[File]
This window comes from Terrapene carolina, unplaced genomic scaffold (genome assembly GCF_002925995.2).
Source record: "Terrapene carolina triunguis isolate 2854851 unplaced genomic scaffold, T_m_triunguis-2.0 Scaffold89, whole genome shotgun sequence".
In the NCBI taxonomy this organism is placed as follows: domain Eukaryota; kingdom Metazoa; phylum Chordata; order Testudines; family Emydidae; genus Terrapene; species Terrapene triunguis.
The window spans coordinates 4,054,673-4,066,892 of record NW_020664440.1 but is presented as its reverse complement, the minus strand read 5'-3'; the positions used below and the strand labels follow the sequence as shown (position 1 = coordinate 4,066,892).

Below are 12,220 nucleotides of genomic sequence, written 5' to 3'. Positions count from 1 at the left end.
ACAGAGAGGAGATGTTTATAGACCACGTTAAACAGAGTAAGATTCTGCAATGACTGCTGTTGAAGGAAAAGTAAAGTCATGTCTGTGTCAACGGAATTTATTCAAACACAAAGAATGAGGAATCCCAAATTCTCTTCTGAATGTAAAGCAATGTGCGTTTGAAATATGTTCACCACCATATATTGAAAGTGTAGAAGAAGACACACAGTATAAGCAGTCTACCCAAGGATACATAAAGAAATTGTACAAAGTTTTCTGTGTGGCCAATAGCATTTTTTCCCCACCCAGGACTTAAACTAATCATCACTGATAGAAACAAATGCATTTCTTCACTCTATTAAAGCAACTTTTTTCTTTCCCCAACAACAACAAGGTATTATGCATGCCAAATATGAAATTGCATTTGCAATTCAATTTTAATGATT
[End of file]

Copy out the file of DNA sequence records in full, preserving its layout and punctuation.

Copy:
This window comes from Terrapene carolina, unplaced genomic scaffold (genome assembly GCF_002925995.2).
Source record: "Terrapene carolina triunguis isolate 2854851 unplaced genomic scaffold, T_m_triunguis-2.0 Scaffold89, whole genome shotgun sequence".
In the NCBI taxonomy this organism is placed as follows: domain Eukaryota; kingdom Metazoa; phylum Chordata; order Testudines; family Emydidae; genus Terrapene; species Terrapene triunguis.
The window spans coordinates 4,054,673-4,066,892 of record NW_020664440.1 but is presented as its reverse complement, the minus strand read 5'-3'; the positions used below and the strand labels follow the sequence as shown (position 1 = coordinate 4,066,892).

Below are 12,220 nucleotides of genomic sequence, written 5' to 3'. Positions count from 1 at the left end.
ACAGAGAGGAGATGTTTATAGACCACGTTAAACAGAGTAAGATTCTGCAATGACTGCTGTTGAAGGAAAAGTAAAGTCATGTCTGTGTCAACGGAATTTATTCAAACACAAAGAATGAGGAATCCCAAATTCTCTTCTGAATGTAAAGCAATGTGCGTTTGAAATATGTTCACCACCATATATTGAAAGTGTAGAAGAAGACACACAGTATAAGCAGTCTACCCAAGGATACATAAAGAAATTGTACAAAGTTTTCTGTGTGGCCAATAGCATTTTTTCCCCACCCAGGACTTAAACTAATCATCACTGATAGAAACAAATGCATTTCTTCACTCTATTAAAGCAACTTTTTTCTTTCCCCAACAACAACAAGGTATTATGCATGCCAAATATGAAATTGCATTTGCAATTCAATTTTAATGATT